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39 Characteristic compounds identified in the pyrolysed filter sample.


Figure 4a and b: PE Triplet Series.


2D contour plot of a pyrolysed filter sample (London, UK) is depicted in Figure 3. 12000 features could be identified with a S/N value of 25. In this complex mixture, PE can be easily and reliably identified as an existing polymer based on its characteristic triplet series (Figures 4a and 4b). Other characteristic polymer pyrolysis products and polymerisation additives


Figure 5a and b: PVC Pyrolysis Products and Additives. could also be detected (Figures 5a and 5b).


Using GCxGC, a novel 2-step thermal desorption/pyrolysis approach was evaluated. In this regard, 2 measurements of a filter sample (collected in Augsburg, Germany) spiked with a standard of PS were performed. During the first step, thermal desorption conditions were applied in order


1st step Thermal desorption: 40 °C


250 °C (2 °C/sec)


to introduce the complete volatile and semi volatile compounds to the GC column for a comprehensive analysis without causing degradation to any possible polymers present. Typical patterns for highly complex environmental samples, which contain different chemical species, such as furans, benzols, or 2-ring aromatics, were recognisable (Figure 6a). Furthermore, typical degradation products or additives of polymers, such as α-methylstyrene or diethyl phthalate, could also be identified. Such compounds could not be distinguished from products formed during pyrolysis in a one-step approach. During the second step, pyrolysis conditions were applied to the same, already desorbed filter sample. Characteristic degradation products of PS were found (Figure 6b) and can therefore clearly be assigned to the MP.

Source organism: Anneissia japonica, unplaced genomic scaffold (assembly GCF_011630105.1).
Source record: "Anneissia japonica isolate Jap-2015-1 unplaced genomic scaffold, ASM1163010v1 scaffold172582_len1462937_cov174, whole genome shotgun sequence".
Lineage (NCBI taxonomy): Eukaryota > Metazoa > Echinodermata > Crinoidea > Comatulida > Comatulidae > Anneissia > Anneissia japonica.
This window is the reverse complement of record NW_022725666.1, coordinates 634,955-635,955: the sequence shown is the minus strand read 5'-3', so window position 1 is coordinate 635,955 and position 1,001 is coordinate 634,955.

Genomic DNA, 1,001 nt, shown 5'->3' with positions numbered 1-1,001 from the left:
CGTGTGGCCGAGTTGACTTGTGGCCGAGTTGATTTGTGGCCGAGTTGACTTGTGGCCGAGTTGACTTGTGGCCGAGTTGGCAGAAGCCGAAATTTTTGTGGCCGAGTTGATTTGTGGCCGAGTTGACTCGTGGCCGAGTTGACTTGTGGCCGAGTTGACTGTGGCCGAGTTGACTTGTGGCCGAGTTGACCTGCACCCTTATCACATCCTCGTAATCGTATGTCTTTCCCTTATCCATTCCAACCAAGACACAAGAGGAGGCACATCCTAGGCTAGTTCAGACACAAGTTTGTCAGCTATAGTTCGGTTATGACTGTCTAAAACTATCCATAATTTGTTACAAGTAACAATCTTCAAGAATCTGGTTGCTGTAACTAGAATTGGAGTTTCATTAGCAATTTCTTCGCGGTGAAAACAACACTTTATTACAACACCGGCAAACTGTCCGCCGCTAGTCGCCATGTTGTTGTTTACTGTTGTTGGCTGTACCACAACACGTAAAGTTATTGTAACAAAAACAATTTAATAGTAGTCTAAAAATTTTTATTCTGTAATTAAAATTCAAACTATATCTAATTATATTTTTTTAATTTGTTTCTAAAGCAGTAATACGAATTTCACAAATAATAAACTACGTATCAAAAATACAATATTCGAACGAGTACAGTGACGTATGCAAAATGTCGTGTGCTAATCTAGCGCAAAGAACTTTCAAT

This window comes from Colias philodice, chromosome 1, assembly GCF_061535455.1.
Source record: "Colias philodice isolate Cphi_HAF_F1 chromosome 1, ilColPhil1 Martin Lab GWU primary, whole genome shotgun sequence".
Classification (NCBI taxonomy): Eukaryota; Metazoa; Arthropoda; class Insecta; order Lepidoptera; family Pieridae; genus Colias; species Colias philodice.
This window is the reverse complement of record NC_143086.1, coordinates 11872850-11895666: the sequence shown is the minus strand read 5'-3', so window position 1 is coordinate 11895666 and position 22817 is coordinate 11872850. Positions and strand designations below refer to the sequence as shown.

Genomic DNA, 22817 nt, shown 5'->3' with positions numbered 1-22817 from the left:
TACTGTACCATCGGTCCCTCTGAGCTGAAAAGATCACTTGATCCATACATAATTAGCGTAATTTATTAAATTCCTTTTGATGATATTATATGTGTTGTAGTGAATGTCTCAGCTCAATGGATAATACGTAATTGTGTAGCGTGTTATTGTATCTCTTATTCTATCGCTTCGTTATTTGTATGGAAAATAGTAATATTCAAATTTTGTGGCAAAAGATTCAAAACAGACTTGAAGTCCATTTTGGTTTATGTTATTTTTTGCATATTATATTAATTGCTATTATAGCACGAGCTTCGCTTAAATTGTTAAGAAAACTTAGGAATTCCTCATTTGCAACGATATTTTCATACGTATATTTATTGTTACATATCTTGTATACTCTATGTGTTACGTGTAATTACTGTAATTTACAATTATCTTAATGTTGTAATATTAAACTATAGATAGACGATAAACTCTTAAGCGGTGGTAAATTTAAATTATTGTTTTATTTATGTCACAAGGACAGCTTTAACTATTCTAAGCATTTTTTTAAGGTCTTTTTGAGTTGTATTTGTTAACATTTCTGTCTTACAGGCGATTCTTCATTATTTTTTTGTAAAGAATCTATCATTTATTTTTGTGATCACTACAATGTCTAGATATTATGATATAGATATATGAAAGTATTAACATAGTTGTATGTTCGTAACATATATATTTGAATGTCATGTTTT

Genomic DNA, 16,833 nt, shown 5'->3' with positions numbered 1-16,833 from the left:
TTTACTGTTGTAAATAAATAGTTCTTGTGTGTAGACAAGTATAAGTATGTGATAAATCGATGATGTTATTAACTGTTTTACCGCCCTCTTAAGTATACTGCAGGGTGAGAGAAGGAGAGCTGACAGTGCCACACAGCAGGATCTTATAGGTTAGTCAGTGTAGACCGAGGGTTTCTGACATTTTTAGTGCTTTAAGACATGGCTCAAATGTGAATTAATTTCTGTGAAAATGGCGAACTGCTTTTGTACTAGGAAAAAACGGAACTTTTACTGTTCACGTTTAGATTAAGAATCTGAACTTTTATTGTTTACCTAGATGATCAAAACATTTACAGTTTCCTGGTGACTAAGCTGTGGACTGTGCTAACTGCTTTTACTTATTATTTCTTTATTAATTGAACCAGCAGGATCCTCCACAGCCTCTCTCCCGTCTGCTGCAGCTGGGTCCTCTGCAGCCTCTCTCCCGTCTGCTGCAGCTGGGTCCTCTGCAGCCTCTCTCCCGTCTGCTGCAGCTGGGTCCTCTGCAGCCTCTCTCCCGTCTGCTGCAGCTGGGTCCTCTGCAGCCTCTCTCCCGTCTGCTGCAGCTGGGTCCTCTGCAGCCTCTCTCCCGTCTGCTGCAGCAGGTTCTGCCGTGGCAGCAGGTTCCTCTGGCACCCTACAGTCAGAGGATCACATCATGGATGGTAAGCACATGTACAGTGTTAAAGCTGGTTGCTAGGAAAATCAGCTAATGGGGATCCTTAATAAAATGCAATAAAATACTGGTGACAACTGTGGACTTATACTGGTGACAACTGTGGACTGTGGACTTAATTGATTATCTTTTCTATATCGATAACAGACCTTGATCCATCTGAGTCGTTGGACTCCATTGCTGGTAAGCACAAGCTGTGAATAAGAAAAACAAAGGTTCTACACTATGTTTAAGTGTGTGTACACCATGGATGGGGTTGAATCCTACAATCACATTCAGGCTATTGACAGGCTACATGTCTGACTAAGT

Conclusions and Outlook


2nd step Pyrolysis: 40 °C 550 °C (60 °C/sec)


In a first step toward detecting environmental microplastic pollution using two-dimensional gas chromatography-mass spectrometry (GCxGC-MS), the applicability of a LECO Pegasus®


BT 4D system,


Figure 6: GC×GC-TOFMS contour plots for an ambient aerosol sample which was analyzed by applying two-step desorption.


a) Step 1: Gradual thermal desorption under controlled heating conditions. b) Step 2: Pyrolysis.


equipped with an Optic-4 insert, was tested by analysing common polymer standards. In order to obtain comparable data, the instrument was operated in 1D GC mode. A comparison with literature data shows a very good data consistency.


The 2D analysis of the environmental aerosol samples shows a high number and


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